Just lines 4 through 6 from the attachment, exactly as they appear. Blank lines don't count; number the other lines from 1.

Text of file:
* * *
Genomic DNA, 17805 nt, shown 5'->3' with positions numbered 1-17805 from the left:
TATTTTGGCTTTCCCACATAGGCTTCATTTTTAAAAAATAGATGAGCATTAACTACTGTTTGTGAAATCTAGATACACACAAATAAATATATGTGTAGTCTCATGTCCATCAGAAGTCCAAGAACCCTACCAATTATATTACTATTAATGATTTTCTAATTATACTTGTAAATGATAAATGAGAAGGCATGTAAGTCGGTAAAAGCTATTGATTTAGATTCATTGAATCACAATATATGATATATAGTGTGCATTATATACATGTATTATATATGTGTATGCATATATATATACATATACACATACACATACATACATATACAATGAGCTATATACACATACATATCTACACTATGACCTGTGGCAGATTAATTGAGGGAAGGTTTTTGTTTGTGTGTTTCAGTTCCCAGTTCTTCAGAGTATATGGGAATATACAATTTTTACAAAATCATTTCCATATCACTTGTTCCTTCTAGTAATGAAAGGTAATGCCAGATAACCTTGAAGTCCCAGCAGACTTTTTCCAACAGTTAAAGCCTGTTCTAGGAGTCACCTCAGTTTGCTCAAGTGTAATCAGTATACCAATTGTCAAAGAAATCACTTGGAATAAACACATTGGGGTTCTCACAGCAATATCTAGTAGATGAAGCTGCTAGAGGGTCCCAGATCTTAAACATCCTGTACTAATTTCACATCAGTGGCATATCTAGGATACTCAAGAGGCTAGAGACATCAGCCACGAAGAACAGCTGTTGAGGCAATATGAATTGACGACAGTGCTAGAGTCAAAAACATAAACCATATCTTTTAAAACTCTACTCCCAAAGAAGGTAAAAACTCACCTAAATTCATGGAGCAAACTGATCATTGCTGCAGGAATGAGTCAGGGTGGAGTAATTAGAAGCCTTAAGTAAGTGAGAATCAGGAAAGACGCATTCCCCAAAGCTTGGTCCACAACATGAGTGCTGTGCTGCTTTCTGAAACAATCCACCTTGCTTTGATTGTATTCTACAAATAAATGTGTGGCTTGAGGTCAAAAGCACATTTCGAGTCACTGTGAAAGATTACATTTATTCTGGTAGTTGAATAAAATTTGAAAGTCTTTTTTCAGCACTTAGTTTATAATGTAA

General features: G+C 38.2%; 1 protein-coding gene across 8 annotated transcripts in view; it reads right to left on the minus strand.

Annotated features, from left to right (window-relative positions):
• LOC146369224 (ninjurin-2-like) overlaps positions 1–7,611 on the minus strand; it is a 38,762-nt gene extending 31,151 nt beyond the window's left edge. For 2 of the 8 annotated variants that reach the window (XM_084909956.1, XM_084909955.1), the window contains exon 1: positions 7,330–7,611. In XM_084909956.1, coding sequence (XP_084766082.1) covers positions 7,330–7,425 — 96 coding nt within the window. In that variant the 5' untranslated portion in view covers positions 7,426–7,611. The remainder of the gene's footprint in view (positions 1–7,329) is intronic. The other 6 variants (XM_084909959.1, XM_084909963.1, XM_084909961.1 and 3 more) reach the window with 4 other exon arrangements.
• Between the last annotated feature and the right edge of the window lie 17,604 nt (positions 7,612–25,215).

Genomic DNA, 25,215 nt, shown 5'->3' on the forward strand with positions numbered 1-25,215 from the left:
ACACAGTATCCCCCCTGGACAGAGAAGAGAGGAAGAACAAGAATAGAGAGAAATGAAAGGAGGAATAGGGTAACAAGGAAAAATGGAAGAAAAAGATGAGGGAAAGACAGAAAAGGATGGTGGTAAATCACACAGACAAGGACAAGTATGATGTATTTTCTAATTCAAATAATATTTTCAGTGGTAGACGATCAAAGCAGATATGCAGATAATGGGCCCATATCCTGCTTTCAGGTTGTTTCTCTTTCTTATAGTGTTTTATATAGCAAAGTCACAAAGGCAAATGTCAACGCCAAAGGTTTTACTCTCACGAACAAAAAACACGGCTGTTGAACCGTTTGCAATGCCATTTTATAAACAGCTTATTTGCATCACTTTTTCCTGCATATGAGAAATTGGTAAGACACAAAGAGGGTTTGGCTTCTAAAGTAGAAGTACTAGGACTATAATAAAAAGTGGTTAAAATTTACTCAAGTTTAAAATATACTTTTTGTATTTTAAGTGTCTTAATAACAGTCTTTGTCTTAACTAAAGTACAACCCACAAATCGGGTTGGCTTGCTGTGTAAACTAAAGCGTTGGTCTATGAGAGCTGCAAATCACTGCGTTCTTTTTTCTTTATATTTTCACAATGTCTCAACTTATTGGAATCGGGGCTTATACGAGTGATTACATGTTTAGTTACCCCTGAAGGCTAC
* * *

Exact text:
Annotated features, from left to right (window-relative positions):
• LOC146369224 (ninjurin-2-like) overlaps positions 1–7,611 on the minus strand; it is a 38,762-nt gene extending 31,151 nt beyond the window's left edge. For 2 of the 8 annotated variants that reach the window (XM_084909956.1, XM_084909955.1), the window contains exon 1: positions 7,330–7,611. In XM_084909956.1, coding sequence (XP_084766082.1) covers positions 7,330–7,425 — 96 coding nt within the window. In that variant the 5' untranslated portion in view covers positions 7,426–7,611. The remainder of the gene's footprint in view (positions 1–7,329) is intronic. The other 6 variants (XM_084909959.1, XM_084909963.1, XM_084909961.1 and 3 more) reach the window with 4 other exon arrangements.
• Between the last annotated feature and the right edge of the window lie 17,604 nt (positions 7,612–25,215).